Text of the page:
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How to Get a Student Loan

You can use both federal and private student loans to pay for your education. You should try to get federal student loans first, which you can apply for by completing the FAFSA. Then get private student loans to cover your remaining expenses.

If you want to earn a degree, chances are good that you will need to figure out how to get a student loan. Taking on a large amount of debt just to earn a diploma can be intimidating. However, borrowing for school is often a worthwhile investment.

  • How to Get Private Student Loans

How to Get Student Loans

There are two major kinds of student loans available — federal student loans and private student loans — and they are not created equal.

How to Get Federal Student Loans

Getting federal student loans should be the first step for every student looking for educational funding. Federal student loans are available to most students, with some loans available even to people who can’t prove a lot of financial need.

Submit the FAFSA

To apply for federal student aid, you’ll need to submit the Free Application for Federal Student Aid (FAFSA). You can access your FAFSA at studentaid.ed.gov, which is the site you’ll go to both when filling out the FAFSA for the first time and when renewing your FAFSA in later school years.

  • Information about your assets and your family’s assets
  • Details about the schools you’ve applied to

Review your Financial Aid Award Letter

After you’ve completed your FAFSA, you’ll receive a letter from each school where you have been accepted. This letter will summarize all of the aid available to you, including scholarships and federal student loans. It will detail the types of loans you qualify for, as well as the amounts.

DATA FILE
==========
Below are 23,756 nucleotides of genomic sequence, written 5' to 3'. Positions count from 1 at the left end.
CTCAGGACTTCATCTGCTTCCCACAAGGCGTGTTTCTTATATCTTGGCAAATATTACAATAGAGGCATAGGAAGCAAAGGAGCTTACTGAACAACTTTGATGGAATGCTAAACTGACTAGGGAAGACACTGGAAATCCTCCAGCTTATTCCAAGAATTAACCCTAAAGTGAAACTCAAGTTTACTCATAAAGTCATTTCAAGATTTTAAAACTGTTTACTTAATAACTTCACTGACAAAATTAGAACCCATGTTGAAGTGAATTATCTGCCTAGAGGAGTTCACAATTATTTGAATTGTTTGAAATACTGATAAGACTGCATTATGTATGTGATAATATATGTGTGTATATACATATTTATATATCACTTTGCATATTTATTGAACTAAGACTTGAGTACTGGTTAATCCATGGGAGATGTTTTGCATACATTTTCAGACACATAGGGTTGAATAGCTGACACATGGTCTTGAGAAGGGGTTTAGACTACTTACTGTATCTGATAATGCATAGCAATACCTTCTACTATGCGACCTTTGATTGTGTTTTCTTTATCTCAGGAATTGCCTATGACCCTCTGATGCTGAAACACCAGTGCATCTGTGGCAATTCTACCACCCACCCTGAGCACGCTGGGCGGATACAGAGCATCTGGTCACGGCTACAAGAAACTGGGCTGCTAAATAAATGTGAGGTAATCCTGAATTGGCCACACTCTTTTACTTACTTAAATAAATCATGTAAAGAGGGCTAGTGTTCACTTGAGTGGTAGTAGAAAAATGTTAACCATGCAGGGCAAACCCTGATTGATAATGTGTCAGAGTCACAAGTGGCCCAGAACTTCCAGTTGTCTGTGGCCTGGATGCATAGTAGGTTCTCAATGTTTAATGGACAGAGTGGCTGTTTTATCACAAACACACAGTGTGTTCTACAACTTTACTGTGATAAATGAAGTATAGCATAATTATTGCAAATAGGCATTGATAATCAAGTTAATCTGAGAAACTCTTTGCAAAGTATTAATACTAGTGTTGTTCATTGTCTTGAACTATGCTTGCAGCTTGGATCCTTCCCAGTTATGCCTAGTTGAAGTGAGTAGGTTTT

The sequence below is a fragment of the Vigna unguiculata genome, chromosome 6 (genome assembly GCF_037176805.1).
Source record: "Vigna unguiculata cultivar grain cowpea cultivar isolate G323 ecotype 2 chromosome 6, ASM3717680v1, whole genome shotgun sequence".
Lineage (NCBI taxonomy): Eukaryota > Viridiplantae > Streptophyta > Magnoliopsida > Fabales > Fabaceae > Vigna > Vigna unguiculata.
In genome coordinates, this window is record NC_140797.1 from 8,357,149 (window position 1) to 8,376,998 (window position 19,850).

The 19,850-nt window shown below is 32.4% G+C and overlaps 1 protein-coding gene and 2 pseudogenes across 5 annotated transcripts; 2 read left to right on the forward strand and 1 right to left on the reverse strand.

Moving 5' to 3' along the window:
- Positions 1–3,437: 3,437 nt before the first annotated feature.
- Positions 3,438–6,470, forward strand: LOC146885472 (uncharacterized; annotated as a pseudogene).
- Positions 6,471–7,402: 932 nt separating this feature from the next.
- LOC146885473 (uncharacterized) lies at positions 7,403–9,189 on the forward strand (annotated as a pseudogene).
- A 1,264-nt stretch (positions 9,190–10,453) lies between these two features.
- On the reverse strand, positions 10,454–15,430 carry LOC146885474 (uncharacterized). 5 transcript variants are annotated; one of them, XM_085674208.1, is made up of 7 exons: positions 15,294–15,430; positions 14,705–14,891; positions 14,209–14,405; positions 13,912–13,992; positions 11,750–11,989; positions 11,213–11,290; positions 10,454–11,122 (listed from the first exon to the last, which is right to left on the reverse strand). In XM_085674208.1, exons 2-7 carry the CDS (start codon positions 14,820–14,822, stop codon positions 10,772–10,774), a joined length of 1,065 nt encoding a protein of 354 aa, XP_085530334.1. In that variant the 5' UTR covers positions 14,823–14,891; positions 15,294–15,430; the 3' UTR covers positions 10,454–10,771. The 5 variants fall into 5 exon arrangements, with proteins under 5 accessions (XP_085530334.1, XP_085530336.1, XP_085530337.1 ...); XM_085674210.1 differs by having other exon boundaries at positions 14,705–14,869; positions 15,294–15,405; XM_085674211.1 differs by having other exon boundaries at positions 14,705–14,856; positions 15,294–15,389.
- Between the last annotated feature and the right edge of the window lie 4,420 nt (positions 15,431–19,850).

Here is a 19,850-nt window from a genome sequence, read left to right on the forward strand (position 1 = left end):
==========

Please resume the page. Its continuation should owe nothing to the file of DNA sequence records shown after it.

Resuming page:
• Direct Unsubsidized Loans: Undergrads and graduate students can get these loans. Since interest is not subsidized, your loan will start accruing interest as soon as it is disbursed. But you’re still charged a low fixed interest rate and a low origination fee. You do not have to demonstrate financial need to qualify for Direct Subsidized Loans.
  • Direct PLUS Loans: Parents of undergraduate students can get PLUS Loans. So can graduate students. However, no one with an adverse credit history is eligible for PLUS Loans. PLUS loans have fixed interest rates and origination fees which are still fairly low, but they’re higher than what you’d get with Direct Subsidized and Unsubsidized Loans.
  • Direct Consolidation Loans: Students with multiple federal loans can become eligible for a Direct Consolidation Loan. This would be a new loan used to repay existing federal student debt so the borrower is left with just one monthly payment and one creditor to deal with. Interest rates are a weighted average of the loans that are consolidated.

Finalize your Funding

After you’ve reviewed your federal loan options, you’ll need to reach out to your school’s financial aid office to accept the loans. You’ll only do this at the school you plan to attend. You will have to complete a Master Promissory Note and other final loan paperwork before funds are made available.

How to Get Private Student Loans

Private loans come from different private or publicly traded lenders, unlike federal student loans which all come from the federal government and have standard rates and terms.

  • Details on the school you’re attending
  • Bank and investment account statements
  • Pay stubs or other proof of income

With the help of LendEDU’s blog, tools, and resources, our goal is to assist you in making educated financial decisions. LendEDU: Educated Financial Decisions.